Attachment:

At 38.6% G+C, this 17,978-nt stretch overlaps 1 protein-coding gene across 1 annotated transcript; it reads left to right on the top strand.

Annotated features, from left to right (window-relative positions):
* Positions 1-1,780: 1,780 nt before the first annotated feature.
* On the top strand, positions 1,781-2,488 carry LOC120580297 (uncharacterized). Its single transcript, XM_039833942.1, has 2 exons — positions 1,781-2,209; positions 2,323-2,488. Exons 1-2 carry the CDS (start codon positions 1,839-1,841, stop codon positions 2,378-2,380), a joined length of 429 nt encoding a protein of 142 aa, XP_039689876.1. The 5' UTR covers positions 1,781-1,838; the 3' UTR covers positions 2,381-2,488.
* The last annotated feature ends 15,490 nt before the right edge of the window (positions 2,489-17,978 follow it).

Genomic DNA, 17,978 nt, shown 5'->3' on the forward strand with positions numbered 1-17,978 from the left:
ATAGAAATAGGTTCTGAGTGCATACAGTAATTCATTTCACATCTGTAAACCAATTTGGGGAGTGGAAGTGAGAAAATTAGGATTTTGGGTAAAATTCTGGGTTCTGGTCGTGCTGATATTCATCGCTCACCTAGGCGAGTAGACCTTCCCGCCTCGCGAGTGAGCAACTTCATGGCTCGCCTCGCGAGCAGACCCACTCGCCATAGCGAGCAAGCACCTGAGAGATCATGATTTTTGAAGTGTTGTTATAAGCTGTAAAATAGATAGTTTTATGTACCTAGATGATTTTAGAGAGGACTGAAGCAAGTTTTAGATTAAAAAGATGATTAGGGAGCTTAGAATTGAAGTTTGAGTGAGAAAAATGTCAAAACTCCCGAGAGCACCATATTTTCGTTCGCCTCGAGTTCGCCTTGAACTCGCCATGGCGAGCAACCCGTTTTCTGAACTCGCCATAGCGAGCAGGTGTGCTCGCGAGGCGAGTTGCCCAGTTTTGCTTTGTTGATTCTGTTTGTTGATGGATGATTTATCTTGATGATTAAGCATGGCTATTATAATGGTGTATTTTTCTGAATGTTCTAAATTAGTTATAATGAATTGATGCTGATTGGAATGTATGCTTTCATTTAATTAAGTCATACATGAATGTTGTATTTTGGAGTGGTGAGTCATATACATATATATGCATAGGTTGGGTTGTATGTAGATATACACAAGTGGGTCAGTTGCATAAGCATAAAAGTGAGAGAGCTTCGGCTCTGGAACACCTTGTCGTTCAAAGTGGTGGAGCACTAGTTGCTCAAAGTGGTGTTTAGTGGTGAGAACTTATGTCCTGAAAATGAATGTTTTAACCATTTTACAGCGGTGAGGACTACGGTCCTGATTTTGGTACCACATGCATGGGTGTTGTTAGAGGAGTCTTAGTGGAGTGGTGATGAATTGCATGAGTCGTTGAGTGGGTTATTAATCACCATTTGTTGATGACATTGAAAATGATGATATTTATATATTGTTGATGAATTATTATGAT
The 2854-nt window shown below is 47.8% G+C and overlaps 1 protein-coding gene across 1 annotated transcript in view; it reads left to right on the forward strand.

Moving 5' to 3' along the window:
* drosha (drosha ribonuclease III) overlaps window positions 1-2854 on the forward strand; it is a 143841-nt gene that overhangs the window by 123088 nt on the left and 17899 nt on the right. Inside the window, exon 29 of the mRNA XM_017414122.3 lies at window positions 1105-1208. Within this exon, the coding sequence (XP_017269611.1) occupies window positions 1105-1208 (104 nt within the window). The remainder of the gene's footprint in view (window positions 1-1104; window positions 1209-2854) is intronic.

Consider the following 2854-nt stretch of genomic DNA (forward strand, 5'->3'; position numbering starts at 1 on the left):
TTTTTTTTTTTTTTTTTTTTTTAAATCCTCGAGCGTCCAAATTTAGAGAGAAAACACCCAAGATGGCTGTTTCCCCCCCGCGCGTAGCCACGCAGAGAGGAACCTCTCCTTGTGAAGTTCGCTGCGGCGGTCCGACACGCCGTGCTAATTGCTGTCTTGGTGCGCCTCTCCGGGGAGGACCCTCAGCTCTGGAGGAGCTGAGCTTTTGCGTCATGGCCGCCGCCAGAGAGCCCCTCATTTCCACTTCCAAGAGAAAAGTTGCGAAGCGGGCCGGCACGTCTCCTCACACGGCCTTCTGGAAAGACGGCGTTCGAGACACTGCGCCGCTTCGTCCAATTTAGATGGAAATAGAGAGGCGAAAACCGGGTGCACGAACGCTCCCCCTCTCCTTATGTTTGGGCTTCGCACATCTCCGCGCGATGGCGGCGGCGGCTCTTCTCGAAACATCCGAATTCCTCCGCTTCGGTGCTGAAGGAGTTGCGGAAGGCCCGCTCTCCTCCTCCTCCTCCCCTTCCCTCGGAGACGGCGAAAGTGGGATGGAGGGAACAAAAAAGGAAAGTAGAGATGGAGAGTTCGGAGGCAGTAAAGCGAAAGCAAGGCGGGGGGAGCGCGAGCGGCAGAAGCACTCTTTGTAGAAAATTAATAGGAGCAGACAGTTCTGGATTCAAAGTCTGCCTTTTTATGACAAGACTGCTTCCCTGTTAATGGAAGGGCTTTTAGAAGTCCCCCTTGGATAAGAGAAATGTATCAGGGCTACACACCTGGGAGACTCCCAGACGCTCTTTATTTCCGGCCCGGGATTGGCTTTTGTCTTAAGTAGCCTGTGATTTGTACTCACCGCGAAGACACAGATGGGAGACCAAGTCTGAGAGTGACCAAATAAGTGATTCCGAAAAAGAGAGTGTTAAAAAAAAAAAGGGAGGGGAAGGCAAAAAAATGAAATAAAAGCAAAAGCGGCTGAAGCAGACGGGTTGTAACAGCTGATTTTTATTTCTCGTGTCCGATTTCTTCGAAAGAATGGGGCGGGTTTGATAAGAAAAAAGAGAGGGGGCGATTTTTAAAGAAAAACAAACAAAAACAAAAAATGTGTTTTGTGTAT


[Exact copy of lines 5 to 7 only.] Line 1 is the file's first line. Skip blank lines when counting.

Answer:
* The last annotated feature ends 15,490 nt before the right edge of the window (positions 2,489-17,978 follow it).

Genomic DNA, 17,978 nt, shown 5'->3' on the forward strand with positions numbered 1-17,978 from the left:
ATAGAAATAGGTTCTGAGTGCATACAGTAATTCATTTCACATCTGTAAACCAATTTGGGGAGTGGAAGTGAGAAAATTAGGATTTTGGGTAAAATTCTGGGTTCTGGTCGTGCTGATATTCATCGCTCACCTAGGCGAGTAGACCTTCCCGCCTCGCGAGTGAGCAACTTCATGGCTCGCCTCGCGAGCAGACCCACTCGCCATAGCGAGCAAGCACCTGAGAGATCATGATTTTTGAAGTGTTGTTATAAGCTGTAAAATAGATAGTTTTATGTACCTAGATGATTTTAGAGAGGACTGAAGCAAGTTTTAGATTAAAAAGATGATTAGGGAGCTTAGAATTGAAGTTTGAGTGAGAAAAATGTCAAAACTCCCGAGAGCACCATATTTTCGTTCGCCTCGAGTTCGCCTTGAACTCGCCATGGCGAGCAACCCGTTTTCTGAACTCGCCATAGCGAGCAGGTGTGCTCGCGAGGCGAGTTGCCCAGTTTTGCTTTGTTGATTCTGTTTGTTGATGGATGATTTATCTTGATGATTAAGCATGGCTATTATAATGGTGTATTTTTCTGAATGTTCTAAATTAGTTATAATGAATTGATGCTGATTGGAATGTATGCTTTCATTTAATTAAGTCATACATGAATGTTGTATTTTGGAGTGGTGAGTCATATACATATATATGCATAGGTTGGGTTGTATGTAGATATACACAAGTGGGTCAGTTGCATAAGCATAAAAGTGAGAGAGCTTCGGCTCTGGAACACCTTGTCGTTCAAAGTGGTGGAGCACTAGTTGCTCAAAGTGGTGTTTAGTGGTGAGAACTTATGTCCTGAAAATGAATGTTTTAACCATTTTACAGCGGTGAGGACTACGGTCCTGATTTTGGTACCACATGCATGGGTGTTGTTAGAGGAGTCTTAGTGGAGTGGTGATGAATTGCATGAGTCGTTGAGTGGGTTATTAATCACCATTTGTTGATGACATTGAAAATGATGATATTTATATATTGTTGATGAATTATTATGAT